diminutive

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di·min·u·tive

 (dĭ-mĭn′yə-tĭv)
adj.
1. Extremely or extraordinarily small. See Synonyms at small.
2. Grammar Of or being a suffix that indicates smallness or, by semantic extension, qualities such as youth, familiarity, affection, or contempt, as -let in booklet, -kin in lambkin, or -et in nymphet.
n.
1. Grammar A diminutive suffix, word, or name.
2. A very small person or thing.

[Middle English diminutif, from Old French, from Latin dīminūtīvus, from dīminūtus, past participle of dīminuere; see diminish.]

di·min′u·tive·ly adv.
di·min′u·tive·ness n.
American Heritage® Dictionary of the English Language, Fifth Edition. Copyright © 2016 by Houghton Mifflin Harcourt Publishing Company. Published by Houghton Mifflin Harcourt Publishing Company. All rights reserved.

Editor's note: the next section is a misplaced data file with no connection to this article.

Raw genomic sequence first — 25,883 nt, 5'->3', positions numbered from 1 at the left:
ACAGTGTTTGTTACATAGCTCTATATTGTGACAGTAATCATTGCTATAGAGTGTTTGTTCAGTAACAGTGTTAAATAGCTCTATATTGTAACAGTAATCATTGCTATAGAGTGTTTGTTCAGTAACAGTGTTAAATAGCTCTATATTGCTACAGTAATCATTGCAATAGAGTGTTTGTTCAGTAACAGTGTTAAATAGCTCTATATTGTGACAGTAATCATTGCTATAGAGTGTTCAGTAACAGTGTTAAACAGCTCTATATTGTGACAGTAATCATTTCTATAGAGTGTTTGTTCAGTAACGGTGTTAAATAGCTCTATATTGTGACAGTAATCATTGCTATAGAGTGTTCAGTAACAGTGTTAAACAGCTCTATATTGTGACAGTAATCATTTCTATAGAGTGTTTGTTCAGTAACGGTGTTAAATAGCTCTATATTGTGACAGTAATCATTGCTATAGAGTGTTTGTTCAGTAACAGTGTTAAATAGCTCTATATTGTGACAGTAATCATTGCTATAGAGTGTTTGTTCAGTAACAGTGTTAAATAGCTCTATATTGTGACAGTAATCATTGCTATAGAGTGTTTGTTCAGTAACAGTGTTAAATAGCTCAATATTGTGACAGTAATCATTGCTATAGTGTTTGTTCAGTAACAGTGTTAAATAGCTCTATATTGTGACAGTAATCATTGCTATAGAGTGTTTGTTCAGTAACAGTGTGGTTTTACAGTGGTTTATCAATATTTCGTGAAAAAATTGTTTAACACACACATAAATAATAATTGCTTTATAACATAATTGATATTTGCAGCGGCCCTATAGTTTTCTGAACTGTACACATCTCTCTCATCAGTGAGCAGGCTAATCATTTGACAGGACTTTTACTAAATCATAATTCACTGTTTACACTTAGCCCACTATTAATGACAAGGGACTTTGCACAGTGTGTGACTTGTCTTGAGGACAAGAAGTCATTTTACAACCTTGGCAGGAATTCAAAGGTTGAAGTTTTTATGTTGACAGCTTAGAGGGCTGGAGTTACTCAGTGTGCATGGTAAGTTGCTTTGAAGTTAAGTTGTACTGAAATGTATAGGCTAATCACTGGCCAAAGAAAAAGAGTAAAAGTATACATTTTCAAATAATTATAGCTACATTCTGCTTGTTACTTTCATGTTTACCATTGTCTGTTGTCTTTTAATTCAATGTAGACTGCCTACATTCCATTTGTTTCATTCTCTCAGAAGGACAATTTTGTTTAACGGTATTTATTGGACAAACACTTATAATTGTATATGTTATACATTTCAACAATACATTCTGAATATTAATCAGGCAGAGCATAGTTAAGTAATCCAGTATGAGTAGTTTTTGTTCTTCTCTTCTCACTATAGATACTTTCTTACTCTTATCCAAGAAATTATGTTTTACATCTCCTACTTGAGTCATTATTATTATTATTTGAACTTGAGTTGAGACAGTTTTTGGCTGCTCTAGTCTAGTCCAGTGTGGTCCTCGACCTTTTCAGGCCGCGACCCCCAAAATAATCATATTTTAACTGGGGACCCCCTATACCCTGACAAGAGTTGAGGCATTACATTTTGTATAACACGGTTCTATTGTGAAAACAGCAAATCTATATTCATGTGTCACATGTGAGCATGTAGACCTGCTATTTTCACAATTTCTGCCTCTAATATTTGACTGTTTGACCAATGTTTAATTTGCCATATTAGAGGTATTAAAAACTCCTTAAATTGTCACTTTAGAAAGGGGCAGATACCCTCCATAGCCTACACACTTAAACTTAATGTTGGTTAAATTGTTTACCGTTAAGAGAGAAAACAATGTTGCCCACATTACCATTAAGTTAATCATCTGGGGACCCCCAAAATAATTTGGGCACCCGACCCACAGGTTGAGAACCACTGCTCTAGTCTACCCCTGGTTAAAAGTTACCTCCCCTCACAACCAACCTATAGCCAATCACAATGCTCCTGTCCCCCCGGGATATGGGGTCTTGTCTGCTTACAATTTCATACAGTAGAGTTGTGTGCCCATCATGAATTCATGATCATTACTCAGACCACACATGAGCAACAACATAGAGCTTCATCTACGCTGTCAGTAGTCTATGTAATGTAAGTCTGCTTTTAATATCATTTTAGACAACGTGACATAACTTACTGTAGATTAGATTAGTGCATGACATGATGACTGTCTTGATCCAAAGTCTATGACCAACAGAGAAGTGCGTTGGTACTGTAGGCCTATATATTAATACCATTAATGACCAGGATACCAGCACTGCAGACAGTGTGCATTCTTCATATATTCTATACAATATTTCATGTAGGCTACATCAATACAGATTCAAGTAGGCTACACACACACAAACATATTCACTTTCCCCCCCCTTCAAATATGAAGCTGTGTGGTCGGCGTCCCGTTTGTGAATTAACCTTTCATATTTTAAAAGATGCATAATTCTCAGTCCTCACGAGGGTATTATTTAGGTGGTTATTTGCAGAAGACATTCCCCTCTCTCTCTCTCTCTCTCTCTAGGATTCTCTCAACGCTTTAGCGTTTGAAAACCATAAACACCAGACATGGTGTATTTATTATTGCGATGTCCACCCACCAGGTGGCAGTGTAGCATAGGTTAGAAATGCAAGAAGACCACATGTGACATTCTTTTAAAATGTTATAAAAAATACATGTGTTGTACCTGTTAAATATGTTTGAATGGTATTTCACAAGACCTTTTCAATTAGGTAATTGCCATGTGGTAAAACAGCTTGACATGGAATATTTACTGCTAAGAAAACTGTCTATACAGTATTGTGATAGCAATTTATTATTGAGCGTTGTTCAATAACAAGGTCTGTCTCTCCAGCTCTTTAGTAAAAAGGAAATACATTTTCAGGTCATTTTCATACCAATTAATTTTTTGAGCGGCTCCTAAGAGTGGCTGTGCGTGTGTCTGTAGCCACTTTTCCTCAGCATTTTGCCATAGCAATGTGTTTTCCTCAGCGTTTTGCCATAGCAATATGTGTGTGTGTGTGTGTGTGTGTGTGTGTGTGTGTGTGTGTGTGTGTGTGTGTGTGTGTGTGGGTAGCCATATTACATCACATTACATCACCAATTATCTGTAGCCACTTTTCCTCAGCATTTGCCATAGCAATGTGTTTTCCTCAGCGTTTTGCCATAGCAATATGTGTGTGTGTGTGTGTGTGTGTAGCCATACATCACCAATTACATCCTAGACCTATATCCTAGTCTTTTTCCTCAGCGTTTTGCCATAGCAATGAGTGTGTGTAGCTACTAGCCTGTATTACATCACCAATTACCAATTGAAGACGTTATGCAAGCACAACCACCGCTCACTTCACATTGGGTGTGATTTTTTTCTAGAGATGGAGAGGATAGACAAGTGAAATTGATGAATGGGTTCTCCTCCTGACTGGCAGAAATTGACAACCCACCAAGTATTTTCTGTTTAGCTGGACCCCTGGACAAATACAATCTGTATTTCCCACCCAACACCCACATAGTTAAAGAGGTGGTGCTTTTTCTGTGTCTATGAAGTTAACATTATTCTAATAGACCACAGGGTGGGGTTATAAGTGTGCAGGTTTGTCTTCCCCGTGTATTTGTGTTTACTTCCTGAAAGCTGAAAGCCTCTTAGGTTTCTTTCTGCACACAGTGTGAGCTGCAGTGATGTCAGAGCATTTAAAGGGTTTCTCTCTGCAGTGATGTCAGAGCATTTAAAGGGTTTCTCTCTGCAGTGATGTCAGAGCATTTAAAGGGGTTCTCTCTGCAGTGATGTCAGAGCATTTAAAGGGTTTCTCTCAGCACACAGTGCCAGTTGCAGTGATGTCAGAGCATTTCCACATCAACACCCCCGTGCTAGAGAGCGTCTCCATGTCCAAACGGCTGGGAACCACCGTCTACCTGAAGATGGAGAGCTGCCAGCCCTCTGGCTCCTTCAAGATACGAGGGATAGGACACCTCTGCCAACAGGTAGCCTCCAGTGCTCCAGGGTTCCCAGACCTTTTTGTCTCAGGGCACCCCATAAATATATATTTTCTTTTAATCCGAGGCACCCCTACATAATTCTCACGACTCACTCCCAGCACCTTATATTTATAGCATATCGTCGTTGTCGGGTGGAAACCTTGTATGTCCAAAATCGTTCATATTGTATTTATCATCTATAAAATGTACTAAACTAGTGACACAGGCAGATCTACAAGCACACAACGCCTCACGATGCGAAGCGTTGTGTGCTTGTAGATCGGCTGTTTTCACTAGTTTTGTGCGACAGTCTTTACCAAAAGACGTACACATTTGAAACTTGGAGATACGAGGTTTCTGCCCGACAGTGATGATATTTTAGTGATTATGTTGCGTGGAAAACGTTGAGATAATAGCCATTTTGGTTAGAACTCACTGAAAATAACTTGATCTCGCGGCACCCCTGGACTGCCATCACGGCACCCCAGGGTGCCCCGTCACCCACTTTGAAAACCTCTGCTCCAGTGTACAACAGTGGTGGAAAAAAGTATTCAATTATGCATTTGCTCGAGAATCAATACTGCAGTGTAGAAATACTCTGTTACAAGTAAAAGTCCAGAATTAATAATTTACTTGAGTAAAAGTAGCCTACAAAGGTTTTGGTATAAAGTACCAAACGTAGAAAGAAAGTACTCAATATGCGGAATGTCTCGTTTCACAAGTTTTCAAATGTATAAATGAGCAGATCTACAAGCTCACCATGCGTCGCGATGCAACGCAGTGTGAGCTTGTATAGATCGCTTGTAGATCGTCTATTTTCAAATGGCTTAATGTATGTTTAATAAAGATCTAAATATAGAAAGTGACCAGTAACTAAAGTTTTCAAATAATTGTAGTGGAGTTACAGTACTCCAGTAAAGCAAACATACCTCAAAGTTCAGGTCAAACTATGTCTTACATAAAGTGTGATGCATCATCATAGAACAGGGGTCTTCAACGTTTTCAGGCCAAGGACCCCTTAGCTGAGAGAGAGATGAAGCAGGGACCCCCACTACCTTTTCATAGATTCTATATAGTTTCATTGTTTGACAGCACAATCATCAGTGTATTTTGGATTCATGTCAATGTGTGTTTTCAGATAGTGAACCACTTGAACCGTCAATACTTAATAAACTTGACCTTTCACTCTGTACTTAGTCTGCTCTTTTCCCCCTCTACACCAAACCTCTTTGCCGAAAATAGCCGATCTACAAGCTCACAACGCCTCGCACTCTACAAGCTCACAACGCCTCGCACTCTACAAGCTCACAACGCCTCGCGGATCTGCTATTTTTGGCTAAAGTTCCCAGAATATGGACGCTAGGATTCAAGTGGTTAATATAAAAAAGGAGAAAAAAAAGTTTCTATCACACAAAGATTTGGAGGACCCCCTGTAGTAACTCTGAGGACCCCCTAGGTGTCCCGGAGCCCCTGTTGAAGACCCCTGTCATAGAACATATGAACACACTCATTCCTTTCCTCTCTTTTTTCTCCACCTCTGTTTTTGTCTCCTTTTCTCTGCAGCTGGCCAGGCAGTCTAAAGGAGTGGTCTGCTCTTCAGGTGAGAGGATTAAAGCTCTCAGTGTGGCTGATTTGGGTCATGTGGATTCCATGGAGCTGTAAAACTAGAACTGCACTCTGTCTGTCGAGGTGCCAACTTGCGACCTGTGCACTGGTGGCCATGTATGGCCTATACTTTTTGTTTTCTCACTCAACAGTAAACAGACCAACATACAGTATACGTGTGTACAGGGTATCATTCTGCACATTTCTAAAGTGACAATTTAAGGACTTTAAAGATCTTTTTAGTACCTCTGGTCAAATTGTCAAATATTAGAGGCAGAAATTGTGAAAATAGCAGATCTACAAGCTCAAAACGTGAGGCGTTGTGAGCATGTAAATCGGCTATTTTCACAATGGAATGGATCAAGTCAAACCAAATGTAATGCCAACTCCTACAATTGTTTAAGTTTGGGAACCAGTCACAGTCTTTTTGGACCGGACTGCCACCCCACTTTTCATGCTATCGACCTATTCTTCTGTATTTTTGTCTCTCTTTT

diminutive

(dɪˈmɪnjʊtɪv)
adj
1. very small; tiny
2. (Linguistics) grammar
a. denoting an affix added to a word to convey the meaning small or unimportant or to express affection, as for example the suffix -ette in French
b. denoting a word formed by the addition of a diminutive affix
n
3. (Grammar) grammar a diminutive word or affix
4. a tiny person or thing
Compare (for senses 2, 3): augmentative
diminutival adj
diˈminutively adv
diˈminutiveness n
Collins English Dictionary – Complete and Unabridged, 12th Edition 2014 © HarperCollins Publishers 1991, 1994, 1998, 2000, 2003, 2006, 2007, 2009, 2011, 2014

di•min•u•tive

(dɪˈmɪn yə tɪv)

adj.
1. much smaller than the average or usual; tiny.
2. pertaining to or productive of a form denoting smallness, familiarity, affection, or triviality, as the suffix -let in droplet from drop.